Inheriting lots of money when someone already has money won’t be as appreciated. Therefore, it would have been better if parents spent more of their money or gave more money to their kids while they were younger.
Why We Should Preserve The Stepped-Up Basis
Imagine a 200-acre family farm in Iowa and the original owner with a low basis dies. The farm is worth $5 million and was purchased for $200,000, 60 years ago. The farm generates about $800,000 in annual operating profits. Without the stepped-up basis, the five inheritors will have to pay about $1.9 million in capital gains tax to keep the farm, if the government forces the inheritors to pay a capital gains tax.
But how are the five inheritors, who are regular middle-class farmers making $60,000 a year going to come up with $1.9 million to pay for the capital gains tax? Even divided among five people evenly, that’s $380,000 each in capital gains tax under the proposed higher rate.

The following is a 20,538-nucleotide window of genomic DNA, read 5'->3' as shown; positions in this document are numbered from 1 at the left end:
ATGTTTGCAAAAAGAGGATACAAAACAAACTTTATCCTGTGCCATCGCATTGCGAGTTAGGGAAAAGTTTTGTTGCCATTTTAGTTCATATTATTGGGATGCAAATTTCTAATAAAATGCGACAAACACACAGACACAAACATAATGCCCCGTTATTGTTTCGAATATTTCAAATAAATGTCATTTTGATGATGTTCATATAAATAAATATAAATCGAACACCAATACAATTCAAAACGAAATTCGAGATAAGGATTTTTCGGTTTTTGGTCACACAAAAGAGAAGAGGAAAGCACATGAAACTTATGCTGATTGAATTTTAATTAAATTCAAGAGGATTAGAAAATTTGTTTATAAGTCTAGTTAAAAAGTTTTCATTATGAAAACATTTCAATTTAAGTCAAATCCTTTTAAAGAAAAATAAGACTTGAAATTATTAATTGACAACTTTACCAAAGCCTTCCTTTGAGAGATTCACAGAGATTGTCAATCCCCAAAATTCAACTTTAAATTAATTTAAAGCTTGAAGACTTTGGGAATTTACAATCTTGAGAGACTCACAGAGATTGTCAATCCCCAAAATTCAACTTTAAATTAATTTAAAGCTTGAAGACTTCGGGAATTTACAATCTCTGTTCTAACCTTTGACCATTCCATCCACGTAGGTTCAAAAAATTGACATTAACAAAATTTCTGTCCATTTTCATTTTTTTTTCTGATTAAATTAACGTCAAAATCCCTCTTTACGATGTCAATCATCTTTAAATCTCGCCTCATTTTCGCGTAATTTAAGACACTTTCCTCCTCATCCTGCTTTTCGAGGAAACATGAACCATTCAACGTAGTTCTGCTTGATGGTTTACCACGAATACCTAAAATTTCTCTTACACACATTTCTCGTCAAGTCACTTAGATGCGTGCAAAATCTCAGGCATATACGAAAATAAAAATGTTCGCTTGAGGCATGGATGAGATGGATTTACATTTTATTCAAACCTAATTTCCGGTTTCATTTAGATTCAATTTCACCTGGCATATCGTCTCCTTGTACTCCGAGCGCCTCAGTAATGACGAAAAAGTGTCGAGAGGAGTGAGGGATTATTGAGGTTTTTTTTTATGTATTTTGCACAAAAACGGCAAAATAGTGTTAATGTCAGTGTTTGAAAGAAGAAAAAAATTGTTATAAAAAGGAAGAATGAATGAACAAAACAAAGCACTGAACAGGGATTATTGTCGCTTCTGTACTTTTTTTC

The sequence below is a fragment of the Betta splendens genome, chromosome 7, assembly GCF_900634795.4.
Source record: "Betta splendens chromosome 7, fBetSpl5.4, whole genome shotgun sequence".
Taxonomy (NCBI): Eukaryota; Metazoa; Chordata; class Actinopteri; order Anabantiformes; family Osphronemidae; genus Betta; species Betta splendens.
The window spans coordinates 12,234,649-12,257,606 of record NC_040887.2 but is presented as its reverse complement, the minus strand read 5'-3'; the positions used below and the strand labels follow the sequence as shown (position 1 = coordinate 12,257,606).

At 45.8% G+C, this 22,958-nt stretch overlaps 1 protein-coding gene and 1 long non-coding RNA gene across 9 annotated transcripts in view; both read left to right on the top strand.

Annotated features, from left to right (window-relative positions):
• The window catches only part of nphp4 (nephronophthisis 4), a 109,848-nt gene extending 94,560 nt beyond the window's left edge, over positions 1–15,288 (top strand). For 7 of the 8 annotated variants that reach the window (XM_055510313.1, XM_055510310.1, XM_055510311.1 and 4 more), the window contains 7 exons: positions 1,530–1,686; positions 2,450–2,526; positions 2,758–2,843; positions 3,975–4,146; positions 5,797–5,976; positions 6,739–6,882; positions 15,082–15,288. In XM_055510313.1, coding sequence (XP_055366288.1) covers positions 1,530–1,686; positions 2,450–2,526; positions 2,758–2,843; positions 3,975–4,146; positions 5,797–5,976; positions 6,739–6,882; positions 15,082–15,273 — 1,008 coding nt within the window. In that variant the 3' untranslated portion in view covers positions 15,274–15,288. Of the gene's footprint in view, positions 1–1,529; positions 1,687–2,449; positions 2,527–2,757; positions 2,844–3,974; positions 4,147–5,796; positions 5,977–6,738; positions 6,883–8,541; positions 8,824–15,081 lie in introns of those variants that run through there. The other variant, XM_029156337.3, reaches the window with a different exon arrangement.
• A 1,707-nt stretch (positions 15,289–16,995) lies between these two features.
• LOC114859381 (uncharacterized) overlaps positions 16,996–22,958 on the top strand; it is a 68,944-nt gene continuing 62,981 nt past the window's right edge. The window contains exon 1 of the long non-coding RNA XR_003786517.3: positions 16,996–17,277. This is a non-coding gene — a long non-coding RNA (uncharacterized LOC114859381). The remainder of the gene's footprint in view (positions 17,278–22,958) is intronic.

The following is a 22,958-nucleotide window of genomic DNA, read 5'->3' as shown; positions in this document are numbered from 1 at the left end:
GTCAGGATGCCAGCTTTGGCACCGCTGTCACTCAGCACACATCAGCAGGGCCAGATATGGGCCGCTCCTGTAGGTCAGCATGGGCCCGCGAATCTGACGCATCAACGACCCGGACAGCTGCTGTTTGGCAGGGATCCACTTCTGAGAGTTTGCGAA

Despite the farm being in the family for multiple generations, sadly, the heirs decide to sell the farm to pay for the capital gains tax. If they don’t pay the tax, the government will confiscate the land and the business. The heirs then split the $3.1 million five-ways. Their family legacy and all the sweat equity their grandparents put in are now gone forever. The buyer decided to turn the farm into strip malls.
If there was a stepped-up basis, the inheritors would receive the farm with a cost basis of $5 million. Therefore, there would be no need to pay a capital gains tax or sell the property. The heirs would be incentivized to improve the value of the farm and feed more people. Any value created after the stepped-up basis would then be taxed by the new heirs.
But as you can imagine, someone may eventually have to pay the tax, even if the farm is never sold. If the farm keeps appreciating, it may eventually push the estate over the estate tax threshold at the time. If so, the estate would pay the tax upon death of the estate owner.